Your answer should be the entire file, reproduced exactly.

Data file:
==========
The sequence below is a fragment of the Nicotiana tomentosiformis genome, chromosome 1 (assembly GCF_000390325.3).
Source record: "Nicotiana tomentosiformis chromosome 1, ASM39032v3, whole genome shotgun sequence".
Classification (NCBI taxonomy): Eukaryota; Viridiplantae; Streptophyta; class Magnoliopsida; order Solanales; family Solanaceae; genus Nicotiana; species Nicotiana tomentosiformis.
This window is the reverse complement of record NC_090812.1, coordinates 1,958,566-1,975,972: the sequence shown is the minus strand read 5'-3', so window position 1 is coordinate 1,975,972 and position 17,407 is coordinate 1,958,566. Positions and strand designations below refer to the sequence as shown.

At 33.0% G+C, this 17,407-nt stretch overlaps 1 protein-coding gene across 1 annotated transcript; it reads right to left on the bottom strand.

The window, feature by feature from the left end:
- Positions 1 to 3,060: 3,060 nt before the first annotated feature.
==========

The sequence below is a fragment of the Nicotiana tomentosiformis genome, chromosome 1 (assembly GCF_000390325.3).
Source record: "Nicotiana tomentosiformis chromosome 1, ASM39032v3, whole genome shotgun sequence".
Classification (NCBI taxonomy): Eukaryota; Viridiplantae; Streptophyta; class Magnoliopsida; order Solanales; family Solanaceae; genus Nicotiana; species Nicotiana tomentosiformis.
This window is the reverse complement of record NC_090812.1, coordinates 1,958,566-1,975,972: the sequence shown is the minus strand read 5'-3', so window position 1 is coordinate 1,975,972 and position 17,407 is coordinate 1,958,566. Positions and strand designations below refer to the sequence as shown.

At 33.0% G+C, this 17,407-nt stretch overlaps 1 protein-coding gene across 1 annotated transcript; it reads right to left on the bottom strand.

The window, feature by feature from the left end:
- Positions 1 to 3,060: 3,060 nt before the first annotated feature.